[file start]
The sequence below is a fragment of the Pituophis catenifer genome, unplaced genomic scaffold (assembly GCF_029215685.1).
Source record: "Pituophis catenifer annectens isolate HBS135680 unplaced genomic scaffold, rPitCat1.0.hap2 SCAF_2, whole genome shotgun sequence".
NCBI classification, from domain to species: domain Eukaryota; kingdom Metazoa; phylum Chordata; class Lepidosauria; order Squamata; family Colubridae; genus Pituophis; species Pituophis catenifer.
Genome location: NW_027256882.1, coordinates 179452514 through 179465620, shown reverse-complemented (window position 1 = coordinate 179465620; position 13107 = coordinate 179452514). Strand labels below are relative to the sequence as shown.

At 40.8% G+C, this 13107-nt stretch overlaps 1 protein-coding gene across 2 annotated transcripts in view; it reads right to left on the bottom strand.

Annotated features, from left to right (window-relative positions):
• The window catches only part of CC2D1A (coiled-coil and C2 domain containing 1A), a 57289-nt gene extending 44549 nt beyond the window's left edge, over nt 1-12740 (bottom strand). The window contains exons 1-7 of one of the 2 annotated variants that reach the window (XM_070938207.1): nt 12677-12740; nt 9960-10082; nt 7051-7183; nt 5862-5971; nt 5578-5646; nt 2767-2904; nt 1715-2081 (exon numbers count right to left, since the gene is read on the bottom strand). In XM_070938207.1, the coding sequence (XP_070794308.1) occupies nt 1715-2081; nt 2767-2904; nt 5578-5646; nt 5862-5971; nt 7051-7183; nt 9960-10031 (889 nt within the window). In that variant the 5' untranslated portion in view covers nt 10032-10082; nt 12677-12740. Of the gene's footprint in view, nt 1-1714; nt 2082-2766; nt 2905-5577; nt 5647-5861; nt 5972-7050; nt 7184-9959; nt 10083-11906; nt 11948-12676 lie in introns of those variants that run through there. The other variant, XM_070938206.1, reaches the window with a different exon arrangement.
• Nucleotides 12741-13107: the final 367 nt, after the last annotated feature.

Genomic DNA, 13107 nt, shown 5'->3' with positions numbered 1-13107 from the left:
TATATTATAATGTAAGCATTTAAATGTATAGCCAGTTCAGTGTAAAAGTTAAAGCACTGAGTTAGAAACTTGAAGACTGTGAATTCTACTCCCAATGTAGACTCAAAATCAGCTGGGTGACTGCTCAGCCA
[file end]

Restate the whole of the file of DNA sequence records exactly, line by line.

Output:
The sequence below is a fragment of the Pituophis catenifer genome, unplaced genomic scaffold (assembly GCF_029215685.1).
Source record: "Pituophis catenifer annectens isolate HBS135680 unplaced genomic scaffold, rPitCat1.0.hap2 SCAF_2, whole genome shotgun sequence".
NCBI classification, from domain to species: domain Eukaryota; kingdom Metazoa; phylum Chordata; class Lepidosauria; order Squamata; family Colubridae; genus Pituophis; species Pituophis catenifer.
Genome location: NW_027256882.1, coordinates 179452514 through 179465620, shown reverse-complemented (window position 1 = coordinate 179465620; position 13107 = coordinate 179452514). Strand labels below are relative to the sequence as shown.

At 40.8% G+C, this 13107-nt stretch overlaps 1 protein-coding gene across 2 annotated transcripts in view; it reads right to left on the bottom strand.

Annotated features, from left to right (window-relative positions):
• The window catches only part of CC2D1A (coiled-coil and C2 domain containing 1A), a 57289-nt gene extending 44549 nt beyond the window's left edge, over nt 1-12740 (bottom strand). The window contains exons 1-7 of one of the 2 annotated variants that reach the window (XM_070938207.1): nt 12677-12740; nt 9960-10082; nt 7051-7183; nt 5862-5971; nt 5578-5646; nt 2767-2904; nt 1715-2081 (exon numbers count right to left, since the gene is read on the bottom strand). In XM_070938207.1, the coding sequence (XP_070794308.1) occupies nt 1715-2081; nt 2767-2904; nt 5578-5646; nt 5862-5971; nt 7051-7183; nt 9960-10031 (889 nt within the window). In that variant the 5' untranslated portion in view covers nt 10032-10082; nt 12677-12740. Of the gene's footprint in view, nt 1-1714; nt 2082-2766; nt 2905-5577; nt 5647-5861; nt 5972-7050; nt 7184-9959; nt 10083-11906; nt 11948-12676 lie in introns of those variants that run through there. The other variant, XM_070938206.1, reaches the window with a different exon arrangement.
• Nucleotides 12741-13107: the final 367 nt, after the last annotated feature.

Genomic DNA, 13107 nt, shown 5'->3' with positions numbered 1-13107 from the left:
TATATTATAATGTAAGCATTTAAATGTATAGCCAGTTCAGTGTAAAAGTTAAAGCACTGAGTTAGAAACTTGAAGACTGTGAATTCTACTCCCAATGTAGACTCAAAATCAGCTGGGTGACTGCTCAGCCA